Have you ever wondered why your clients prefer your law firm over others? Or perhaps what they particularly dislike about your own legal services? Our survey gauges the opinions of in-house counsel on their pet peeves with law firms, as well as what hot topics have them engaging with their own legal teams. Putro Harnowo reports
low turnaround time and overpricing are the biggest turn-offs for in-house counsel in the region when dealing with their law firm counterparts, according to our survey tapping their top complaints. Poor quality of service, unmet expectations and poor communications are also among the top five grievances that make these clients unhappy.
Their views are what law firms would do well to take into consideration, and are contained in the latest Asia Business Law Journal survey to hear the real opinions of in-house counsel and better understand their expectations. The findings update from last year’s survey published in our September/October 2021 issue, which lamented pricing issues and poor quality as their top complaints.
On a positive note, emerging technologies have unlocked new opportunities for businesses worldwide, and in-house counsel increasingly see the potential for legaltech to make their lives easier. Our survey also gathers some strategies for optimising workloads in legal teams.
“The biggest legal challenge we face in our work is to ensure our business satisfies the increasingly complex compliance requirements imposed by different jurisdictions,” says Fan Linna, deputy head and general counsel of shipping finance at Bank of Communications Financial Leasing in Shanghai.
In view of this complexity, Fan sees the benefit of engaging those law firms that deliver fast turnaround, have a better understanding of the business, offer consistent quality of service, and that share newsletters and publications, particularly with legal updates in key jurisdictions where the company operates.
When dealing with the time-consuming process of dispute resolution, Satish Chopra, vice president at infrastructure concessions services provider Rohan Rajdeep Tollways in New Delhi, says law firms that can secure success at top speed are preferred.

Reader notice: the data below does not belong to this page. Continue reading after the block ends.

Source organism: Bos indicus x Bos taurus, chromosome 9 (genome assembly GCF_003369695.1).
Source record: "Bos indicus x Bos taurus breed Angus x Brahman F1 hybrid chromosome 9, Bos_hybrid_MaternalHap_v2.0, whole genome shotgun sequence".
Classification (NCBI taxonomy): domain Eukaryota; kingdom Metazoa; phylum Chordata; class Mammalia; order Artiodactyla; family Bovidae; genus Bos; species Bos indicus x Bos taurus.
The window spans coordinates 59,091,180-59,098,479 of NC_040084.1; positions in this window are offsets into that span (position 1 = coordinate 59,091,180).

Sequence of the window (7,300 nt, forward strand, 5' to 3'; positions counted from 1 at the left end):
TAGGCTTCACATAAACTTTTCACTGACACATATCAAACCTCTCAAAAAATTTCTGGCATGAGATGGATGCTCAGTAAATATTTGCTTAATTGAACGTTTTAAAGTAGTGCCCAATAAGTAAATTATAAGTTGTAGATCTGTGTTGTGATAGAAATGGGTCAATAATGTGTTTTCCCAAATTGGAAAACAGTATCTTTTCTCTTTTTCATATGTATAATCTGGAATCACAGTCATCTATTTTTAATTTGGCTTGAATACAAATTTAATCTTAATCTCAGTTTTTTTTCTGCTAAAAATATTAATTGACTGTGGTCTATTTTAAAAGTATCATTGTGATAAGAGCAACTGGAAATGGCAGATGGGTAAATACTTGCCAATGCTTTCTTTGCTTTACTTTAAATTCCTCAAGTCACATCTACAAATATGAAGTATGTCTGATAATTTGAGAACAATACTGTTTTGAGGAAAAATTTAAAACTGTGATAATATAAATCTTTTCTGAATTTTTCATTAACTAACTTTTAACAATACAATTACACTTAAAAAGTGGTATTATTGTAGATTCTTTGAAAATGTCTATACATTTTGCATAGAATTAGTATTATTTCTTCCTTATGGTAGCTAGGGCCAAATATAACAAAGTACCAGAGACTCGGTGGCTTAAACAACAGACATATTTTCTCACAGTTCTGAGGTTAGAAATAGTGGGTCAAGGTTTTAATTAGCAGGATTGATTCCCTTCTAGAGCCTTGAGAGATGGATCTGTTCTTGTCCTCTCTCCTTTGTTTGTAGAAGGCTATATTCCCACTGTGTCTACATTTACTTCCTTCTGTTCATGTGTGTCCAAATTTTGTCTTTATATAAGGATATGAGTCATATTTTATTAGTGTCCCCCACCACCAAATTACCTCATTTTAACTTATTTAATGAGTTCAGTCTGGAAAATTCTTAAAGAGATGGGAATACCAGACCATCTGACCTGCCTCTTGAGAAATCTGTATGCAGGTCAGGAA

As a business with operations across multiple states, “we require law firms who can support us on a day-to-day basis on issues in relation to our projects,” says Chopra. “An important aspect of our working relationships that we have with our law firms is to have a dedicated resource for fast turnaround time.”
Regular monitoring and sharing of information about regulations before they are signed into law are among the services that Maria Concepcion Simundac-Delos Santos, lead legal counsel at ING Bank in Manila, expects from law firms. Being aware of such upcoming changes, companies are able to give their input to regulators and anticipate potential impact.
“Cybersecurity and fintech are ever-changing landscapes,” says Simundac-Delos Santos. “It will be good if law firms can keep their clients up to date about the latest trends in the industry and their legal impacts.”
Quick and quality
Solving unprecedented problems in a timely fashion is the main task for which in-house counsel need outside assistance. However, among 76 respondents to our survey, more than half cited slow turnaround and pricing issues as the most common complaints, followed by poor quality of service, unmet expectations, and poor communications. When it comes to billing methods, the majority of in-house counsel preferred project-based fees and flat rates, rather than the conventional hourly rates.
To support the need for agile workflow and efficient output, our survey found that almost all in-house counsel have a positive view of legaltech. Almost half of the respondents (48%) said it was important or very important for law firms to utilise the latest legal technology, while a similar number (46%) thought it was moderately important. Five respondents said legaltech was only slightly important.
“Our biggest challenges are the tight timeline with the complexity of the transaction and the ever-changing requirements of authorities from multiple jurisdictions,” says Michelle Hung, general counsel and company secretary at COSCO Shipping Ports in Hong Kong.